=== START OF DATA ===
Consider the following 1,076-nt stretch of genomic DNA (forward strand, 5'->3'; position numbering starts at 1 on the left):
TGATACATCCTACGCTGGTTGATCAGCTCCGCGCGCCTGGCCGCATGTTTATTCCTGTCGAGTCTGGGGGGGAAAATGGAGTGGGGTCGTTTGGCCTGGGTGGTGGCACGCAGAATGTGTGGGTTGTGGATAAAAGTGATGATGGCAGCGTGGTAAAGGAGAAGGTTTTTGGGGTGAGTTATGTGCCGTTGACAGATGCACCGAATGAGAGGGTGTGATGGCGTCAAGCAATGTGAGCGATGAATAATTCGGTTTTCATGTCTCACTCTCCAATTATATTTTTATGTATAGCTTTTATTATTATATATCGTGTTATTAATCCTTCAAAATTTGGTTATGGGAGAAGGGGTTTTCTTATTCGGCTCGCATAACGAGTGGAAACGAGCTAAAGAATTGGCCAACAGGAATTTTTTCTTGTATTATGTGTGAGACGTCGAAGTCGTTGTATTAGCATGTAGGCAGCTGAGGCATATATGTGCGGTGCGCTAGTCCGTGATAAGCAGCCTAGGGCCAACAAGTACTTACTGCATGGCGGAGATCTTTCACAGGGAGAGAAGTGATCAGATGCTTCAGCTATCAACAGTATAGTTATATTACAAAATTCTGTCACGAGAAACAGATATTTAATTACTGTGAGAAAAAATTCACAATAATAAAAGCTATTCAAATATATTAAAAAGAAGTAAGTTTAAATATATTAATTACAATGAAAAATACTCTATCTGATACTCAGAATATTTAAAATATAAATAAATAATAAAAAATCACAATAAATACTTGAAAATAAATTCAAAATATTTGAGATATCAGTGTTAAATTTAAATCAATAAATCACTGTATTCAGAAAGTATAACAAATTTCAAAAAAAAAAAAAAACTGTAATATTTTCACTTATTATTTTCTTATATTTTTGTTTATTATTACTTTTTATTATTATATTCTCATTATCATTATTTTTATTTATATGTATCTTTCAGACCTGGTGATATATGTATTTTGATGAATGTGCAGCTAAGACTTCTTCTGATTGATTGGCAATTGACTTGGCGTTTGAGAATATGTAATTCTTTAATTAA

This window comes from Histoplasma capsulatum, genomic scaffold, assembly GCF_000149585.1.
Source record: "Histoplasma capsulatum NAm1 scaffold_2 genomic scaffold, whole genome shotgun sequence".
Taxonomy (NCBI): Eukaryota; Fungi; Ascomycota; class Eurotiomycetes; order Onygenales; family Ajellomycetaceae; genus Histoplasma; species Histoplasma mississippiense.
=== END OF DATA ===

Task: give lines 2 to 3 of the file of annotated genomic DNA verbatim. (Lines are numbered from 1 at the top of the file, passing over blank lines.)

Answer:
TGATACATCCTACGCTGGTTGATCAGCTCCGCGCGCCTGGCCGCATGTTTATTCCTGTCGAGTCTGGGGGGGAAAATGGAGTGGGGTCGTTTGGCCTGGGTGGTGGCACGCAGAATGTGTGGGTTGTGGATAAAAGTGATGATGGCAGCGTGGTAAAGGAGAAGGTTTTTGGGGTGAGTTATGTGCCGTTGACAGATGCACCGAATGAGAGGGTGTGATGGCGTCAAGCAATGTGAGCGATGAATAATTCGGTTTTCATGTCTCACTCTCCAATTATATTTTTATGTATAGCTTTTATTATTATATATCGTGTTATTAATCCTTCAAAATTTGGTTATGGGAGAAGGGGTTTTCTTATTCGGCTCGCATAACGAGTGGAAACGAGCTAAAGAATTGGCCAACAGGAATTTTTTCTTGTATTATGTGTGAGACGTCGAAGTCGTTGTATTAGCATGTAGGCAGCTGAGGCATATATGTGCGGTGCGCTAGTCCGTGATAAGCAGCCTAGGGCCAACAAGTACTTACTGCATGGCGGAGATCTTTCACAGGGAGAGAAGTGATCAGATGCTTCAGCTATCAACAGTATAGTTATATTACAAAATTCTGTCACGAGAAACAGATATTTAATTACTGTGAGAAAAAATTCACAATAATAAAAGCTATTCAAATATATTAAAAAGAAGTAAGTTTAAATATATTAATTACAATGAAAAATACTCTATCTGATACTCAGAATATTTAAAATATAAATAAATAATAAAAAATCACAATAAATACTTGAAAATAAATTCAAAATATTTGAGATATCAGTGTTAAATTTAAATCAATAAATCACTGTATTCAGAAAGTATAACAAATTTCAAAAAAAAAAAAAAACTGTAATATTTTCACTTATTATTTTCTTATATTTTTGTTTATTATTACTTTTTATTATTATATTCTCATTATCATTATTTTTATTTATATGTATCTTTCAGACCTGGTGATATATGTATTTTGATGAATGTGCAGCTAAGACTTCTTCTGATTGATTGGCAATTGACTTGGCGTTTGAGAATATGTAATTCTTTAATTAA

This window comes from Histoplasma capsulatum, genomic scaffold, assembly GCF_000149585.1.